The founder of the anti-Islamist Quilliam Foundation responds to last month's Prospect critiqueby Ed Husain / September 28, 2008 / Leave a comment
I wrote my book The Islamist last year to try to break the hold of closet extremists over British Muslim discourse. One year on, the debate is in far healthier shape. Thoughtful young Muslims are becoming more boisterous in their rejection of Islamism as a political model—much to the frustration of Islamists and hard-left dinosaurs.
Last month’s Prospect essay by Brunel academic Anshuman A Mondal was a reasonable attempt to assess the Quilliam Foundation, Britain’s first counter-extremism think tank, which I co-founded last year. But there were several factual and analytical inaccuracies that I want to put right.
Mondal suggests that Quilliam “represents” moderate or liberal Islam. In fact, Quilliam has argued that British Muslims should now move away from the first-generation Islamist immigrant game of “Muslim representation,” and engage with mainstream civil society as full citizens. Bodies such as the Muslim Council of Britain (MCB) were established by a Tory government, and others have been promoted by Labour. They have done more harm than good, putting emphasis on religious identity above the other factors which shape human identity. Quilliam seeks to provide new thinking for western Muslims, and does not wish to play “community leader.”
Contrary to Mondal’s assertion, there are mainstream Muslim organisations that are just that: Muslim. They do not attract the media limelight but, from Minhaj al-Quran to numerous Sufi orders, they go about their daily lives as pious Muslims without a confrontational agenda.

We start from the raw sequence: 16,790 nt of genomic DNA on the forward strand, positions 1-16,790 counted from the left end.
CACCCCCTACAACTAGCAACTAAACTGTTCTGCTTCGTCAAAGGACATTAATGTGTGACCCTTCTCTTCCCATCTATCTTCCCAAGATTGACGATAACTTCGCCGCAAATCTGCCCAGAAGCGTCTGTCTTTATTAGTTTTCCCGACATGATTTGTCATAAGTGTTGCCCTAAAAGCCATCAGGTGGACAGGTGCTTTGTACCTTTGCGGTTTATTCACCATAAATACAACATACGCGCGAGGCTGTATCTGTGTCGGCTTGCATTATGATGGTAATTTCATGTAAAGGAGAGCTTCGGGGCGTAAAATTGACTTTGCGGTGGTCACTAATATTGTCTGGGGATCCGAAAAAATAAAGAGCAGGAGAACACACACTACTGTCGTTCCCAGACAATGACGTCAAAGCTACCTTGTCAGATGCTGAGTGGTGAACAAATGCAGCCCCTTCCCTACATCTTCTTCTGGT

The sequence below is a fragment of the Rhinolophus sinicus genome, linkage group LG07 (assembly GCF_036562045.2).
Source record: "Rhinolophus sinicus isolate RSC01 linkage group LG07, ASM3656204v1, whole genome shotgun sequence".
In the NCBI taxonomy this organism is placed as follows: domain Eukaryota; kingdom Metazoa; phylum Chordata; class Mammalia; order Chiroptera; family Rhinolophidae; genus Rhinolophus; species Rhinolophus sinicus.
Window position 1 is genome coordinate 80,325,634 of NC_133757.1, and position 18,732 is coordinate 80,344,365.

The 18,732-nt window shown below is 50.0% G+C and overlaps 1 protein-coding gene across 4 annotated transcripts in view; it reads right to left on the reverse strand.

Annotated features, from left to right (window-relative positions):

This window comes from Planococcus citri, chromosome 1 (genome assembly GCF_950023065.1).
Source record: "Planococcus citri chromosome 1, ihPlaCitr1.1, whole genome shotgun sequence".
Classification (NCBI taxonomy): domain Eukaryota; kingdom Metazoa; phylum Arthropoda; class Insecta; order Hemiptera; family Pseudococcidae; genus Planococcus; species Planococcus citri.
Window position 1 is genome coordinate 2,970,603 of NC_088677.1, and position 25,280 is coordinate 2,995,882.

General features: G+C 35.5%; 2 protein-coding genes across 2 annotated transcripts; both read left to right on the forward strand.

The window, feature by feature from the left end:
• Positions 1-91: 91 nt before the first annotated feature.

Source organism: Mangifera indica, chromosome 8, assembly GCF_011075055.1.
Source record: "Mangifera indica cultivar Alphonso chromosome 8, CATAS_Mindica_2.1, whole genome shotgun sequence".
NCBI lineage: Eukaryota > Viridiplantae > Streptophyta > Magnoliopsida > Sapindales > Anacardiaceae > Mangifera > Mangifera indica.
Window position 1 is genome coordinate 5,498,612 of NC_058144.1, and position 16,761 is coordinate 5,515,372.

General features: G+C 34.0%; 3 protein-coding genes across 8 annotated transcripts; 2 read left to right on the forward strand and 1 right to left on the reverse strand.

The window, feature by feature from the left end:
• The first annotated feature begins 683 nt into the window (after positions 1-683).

Mondal says my portrayal of Islamists is too monolithic. In fact, several chapters of The Islamist are dedicated to showing the nuances that distinguish different groups. Nonetheless, the Islamists do have much in common. Almost every Islamist outfit rejects popular sovereignty, preferring “God’s rule” over Muslims and others; detests traditional theologians as lackeys of Arab governments; wishes to impose a literalist reading of scripture and an Islamist state; is vehemently anti-western; and wants to destroy Israel.
For me, it is a fact that Islamism, in all its diversity, has led to jihadism. From Egypt to Britain, the trajectory is all too familiar. Osama bin Laden, Ayman Zawahiri and Britain’s Omar Sheikh all started their path to violence as radical Islamists. In July, in Egypt, I met people who had spent time with Zawahiri in prison—their tale is also one of Islamism to jihadism. Quilliam’s director Maajid Nawaz confirms this from his own time in a Cairo prison. Islamists provide the social networks and public sympathy for “martyrs,” and provide a steady stream of disgruntled Islamist foot soldiers who graduate to jihadism. Preventing jihadism, therefore, starts with challenging Islamism. The ideological bankruptcy of Islamism, its repeated failures—from Sudan to Iran—and the rejection of Islamism by Turkey’s AK party illustrate that when confronted, Islamists have no relevant answers.